Whenever one talks to or about New York–based hyphenate theatre artist Daniel Talbott, the subject of family comes up immediately. And keeps on coming. Take, for instance, his work as a playwright, in which broken homes and absent or deceased family members proliferate. In Talbott’s Slipping, a family is fractured by the violent death of a parent. His two-hander What Happened When reunites a pair of recently separated brothers for a night of reminiscence and revelations. And Yosemite, which premiered at New York’s Rattlestick Playwrights Theater this past season, focuses on three siblings trying to bury a grim family secret in the snowy Sierra Nevada foothills.
Talbott’s work as a director also gravitates toward families, both immediate ones and those manufactured by friendship—and more often than not exposes how prone they are to dysfunction and betrayal. In J. Stephen Brantley’s Eightythree Down, which Talbott directed for Hard Sparks and Horse Trade Theater Group last fall, a young man left home alone on New Year’s Eve by his emotionally distant parents must contend with a trio of dangerous interlopers led by his closest friend. Keep Your Baggage with You (at all times) and Squealer, a pair of Jonathan Blitstein plays that Talbott directed for the fledgling company Lesser America, centered on the disintegration of a long-standing friendship and a backwoods lothario’s destructive romance with both a mother and her teenage daughter.
Considering the bleak-sounding résumé, one might assume that Talbott is your typical tortured artist. But, in person, he is quite the opposite, radiating warmth and humor. Armed with live-wire energy and seldom seen wearing anything other than his standard uniform—black T-shirt, jeans and baseball cap—Talbott, 35, meets the world with a ready smile. He’s eager to talk shop at the drop of a hat, toss out a pop music reference (he loves Nicki Minaj and Rihanna) or engage in some friendly, profanity-laced conversation (he uses curse words like adjectives). His enthusiasm and ebullience are unmistakable signs of a full-throttle love for the theatre.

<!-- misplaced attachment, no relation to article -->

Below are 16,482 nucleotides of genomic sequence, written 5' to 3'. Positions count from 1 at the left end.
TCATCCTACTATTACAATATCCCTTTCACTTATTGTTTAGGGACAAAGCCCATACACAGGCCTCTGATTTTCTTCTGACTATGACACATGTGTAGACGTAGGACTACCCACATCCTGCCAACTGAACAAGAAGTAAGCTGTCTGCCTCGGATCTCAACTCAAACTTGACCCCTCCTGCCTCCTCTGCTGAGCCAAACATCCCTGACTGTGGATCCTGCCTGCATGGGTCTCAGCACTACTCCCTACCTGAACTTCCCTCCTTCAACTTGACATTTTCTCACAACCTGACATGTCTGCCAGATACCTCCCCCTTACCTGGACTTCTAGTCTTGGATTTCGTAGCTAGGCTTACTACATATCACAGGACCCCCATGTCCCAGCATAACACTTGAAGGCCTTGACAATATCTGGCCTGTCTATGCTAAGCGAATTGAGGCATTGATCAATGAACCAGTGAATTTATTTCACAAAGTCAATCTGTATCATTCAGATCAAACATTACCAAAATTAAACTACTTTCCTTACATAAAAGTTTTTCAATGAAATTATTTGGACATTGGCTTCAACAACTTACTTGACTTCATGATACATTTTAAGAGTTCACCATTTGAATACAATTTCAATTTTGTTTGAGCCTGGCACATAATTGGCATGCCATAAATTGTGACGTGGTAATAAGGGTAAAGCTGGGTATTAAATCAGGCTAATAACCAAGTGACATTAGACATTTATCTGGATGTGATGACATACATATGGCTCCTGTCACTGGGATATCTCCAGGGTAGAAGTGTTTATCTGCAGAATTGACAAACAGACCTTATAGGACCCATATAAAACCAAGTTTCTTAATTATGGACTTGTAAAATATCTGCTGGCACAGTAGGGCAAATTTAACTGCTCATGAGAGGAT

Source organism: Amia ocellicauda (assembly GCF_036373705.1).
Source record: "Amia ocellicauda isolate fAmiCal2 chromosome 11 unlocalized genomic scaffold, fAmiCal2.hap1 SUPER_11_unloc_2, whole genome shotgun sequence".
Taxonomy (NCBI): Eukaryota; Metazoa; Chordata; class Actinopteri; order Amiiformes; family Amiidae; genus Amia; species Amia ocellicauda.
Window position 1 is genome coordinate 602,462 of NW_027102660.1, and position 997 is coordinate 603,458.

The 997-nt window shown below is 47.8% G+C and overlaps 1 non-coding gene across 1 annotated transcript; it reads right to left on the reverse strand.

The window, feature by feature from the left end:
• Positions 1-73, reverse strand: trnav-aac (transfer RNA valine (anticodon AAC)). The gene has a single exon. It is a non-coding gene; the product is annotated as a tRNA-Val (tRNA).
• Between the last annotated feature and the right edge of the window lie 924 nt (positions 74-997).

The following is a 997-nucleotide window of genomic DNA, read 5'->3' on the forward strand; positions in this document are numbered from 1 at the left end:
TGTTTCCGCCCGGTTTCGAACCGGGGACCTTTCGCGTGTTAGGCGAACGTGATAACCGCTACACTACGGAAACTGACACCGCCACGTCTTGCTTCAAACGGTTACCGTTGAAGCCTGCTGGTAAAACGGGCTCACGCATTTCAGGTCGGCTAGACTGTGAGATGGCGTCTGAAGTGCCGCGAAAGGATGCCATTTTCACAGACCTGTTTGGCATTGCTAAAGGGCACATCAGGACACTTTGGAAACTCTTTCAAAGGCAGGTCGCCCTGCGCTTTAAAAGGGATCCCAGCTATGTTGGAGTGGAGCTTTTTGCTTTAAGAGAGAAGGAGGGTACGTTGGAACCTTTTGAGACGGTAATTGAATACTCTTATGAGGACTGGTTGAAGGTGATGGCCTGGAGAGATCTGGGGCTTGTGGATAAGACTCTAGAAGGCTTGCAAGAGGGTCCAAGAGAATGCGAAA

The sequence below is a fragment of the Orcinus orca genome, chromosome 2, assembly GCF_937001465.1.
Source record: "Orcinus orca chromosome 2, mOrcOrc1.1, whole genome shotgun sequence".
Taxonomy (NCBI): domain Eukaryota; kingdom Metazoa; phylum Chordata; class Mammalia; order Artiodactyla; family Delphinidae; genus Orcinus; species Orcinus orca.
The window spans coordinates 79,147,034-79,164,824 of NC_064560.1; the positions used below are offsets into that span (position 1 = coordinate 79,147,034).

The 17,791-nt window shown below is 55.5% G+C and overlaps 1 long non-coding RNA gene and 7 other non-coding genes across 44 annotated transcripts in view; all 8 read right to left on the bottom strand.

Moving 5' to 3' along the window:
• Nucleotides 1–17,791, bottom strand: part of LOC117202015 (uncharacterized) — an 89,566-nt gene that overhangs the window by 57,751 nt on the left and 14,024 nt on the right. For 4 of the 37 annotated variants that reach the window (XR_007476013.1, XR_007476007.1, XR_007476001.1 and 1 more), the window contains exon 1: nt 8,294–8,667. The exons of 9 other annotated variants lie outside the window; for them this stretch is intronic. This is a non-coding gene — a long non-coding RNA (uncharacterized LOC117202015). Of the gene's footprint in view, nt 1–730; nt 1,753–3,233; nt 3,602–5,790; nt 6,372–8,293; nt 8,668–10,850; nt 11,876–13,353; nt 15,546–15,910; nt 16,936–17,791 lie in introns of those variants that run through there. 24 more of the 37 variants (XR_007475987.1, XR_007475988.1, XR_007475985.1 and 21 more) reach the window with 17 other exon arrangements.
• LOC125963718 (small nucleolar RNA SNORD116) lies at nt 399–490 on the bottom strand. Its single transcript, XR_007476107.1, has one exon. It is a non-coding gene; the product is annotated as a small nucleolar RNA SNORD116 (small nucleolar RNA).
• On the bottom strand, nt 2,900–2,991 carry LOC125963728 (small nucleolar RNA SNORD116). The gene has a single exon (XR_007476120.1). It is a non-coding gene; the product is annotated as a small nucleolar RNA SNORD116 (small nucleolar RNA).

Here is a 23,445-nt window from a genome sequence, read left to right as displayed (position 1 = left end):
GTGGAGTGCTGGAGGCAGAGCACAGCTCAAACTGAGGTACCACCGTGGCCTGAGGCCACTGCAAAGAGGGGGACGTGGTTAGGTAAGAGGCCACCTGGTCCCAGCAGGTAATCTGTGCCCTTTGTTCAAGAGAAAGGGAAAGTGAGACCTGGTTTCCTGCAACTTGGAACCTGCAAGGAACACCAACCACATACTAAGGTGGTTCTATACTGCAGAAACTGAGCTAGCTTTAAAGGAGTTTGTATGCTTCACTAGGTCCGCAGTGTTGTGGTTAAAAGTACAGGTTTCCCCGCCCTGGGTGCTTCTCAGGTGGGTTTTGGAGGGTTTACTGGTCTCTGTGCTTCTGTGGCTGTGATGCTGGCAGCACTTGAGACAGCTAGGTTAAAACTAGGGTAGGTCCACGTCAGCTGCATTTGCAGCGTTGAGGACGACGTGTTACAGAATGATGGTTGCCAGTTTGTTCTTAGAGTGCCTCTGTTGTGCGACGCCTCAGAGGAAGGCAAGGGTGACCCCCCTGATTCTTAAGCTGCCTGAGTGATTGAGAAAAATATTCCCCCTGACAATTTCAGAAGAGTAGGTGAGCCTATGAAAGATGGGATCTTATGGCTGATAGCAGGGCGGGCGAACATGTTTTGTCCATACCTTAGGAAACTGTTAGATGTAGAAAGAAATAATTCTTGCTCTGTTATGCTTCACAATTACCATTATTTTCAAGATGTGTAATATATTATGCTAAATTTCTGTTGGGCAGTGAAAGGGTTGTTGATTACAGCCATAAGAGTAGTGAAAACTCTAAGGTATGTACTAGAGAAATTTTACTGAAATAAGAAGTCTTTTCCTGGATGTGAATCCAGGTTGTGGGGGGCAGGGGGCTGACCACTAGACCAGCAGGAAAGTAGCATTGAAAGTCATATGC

Talbott will tell you how much he treasures family, be it his real one or his theatrical one. Of course, for him there’s little difference. He is artistic director of an up-and coming company, Rising Phoenix Repertory, which he runs with his wife of 10 years, actress Addie Johnson, and several close friends he describes as being “like family” to him. Talbott and Johnson are parents to a six-year-old son, Bailey, who is fully indoctrinated into theatre life—the couple tag-teams looking after Bailey whenever one of them is busy with rehearsals or performances, and they sometimes bring him along as well. When neither is an option, they call upon their extended theatre family to work a babysitting shift. “I feel blessed to have this extended family,” Talbott says with evident affection behind the words, “because even though we’re all really different, we all work in different ways—and I always feel like I grow so much in the process, because they’re honest with me.”
For the better part of the past decade, Talbott and his Rising Phoenix collaborators have generated a body of work tailored specifically to their longtime home, the dimly-lit back room of the popular East Village pub Jimmy’s No. 43, a venue that only seats about 20 to 30 people at a time. The audience’s close proximity to the action—never more than just a few feet—forces them to become a part of it, making Rising Phoenix shows an immersive experience that emphasizes intimacy and emotional intensity. Encountering a naked man asleep on a bar room floor, in Talbott’s staging of Daniel Reitz’s Afterclap, or watching the female protagonist of Napoleon Ellsworth’s Don’t Pet the Zookeeper assaulted by a masked male thug, has added impact in such close quarters. The coziness of the space also heightens tender moments, like two strangers at the end of their respective ropes forging a late-night bond in Crystal Skillman’s Birthday.
As both writer and director, Talbott is fond of keeping audiences offbalance, which he achieves at times by utilizing unexpected venues and at other times by making bold aesthetic choices. The cast of Stephanie Janssen’s The Umbrella Plays, which Talbott directed at the New York International Fringe Festival and later Off Broadway, poured buckets of water over themselves to signify that they had been rained on. Reitz’s Rules of the Universe, for which Talbott won the 2007 New York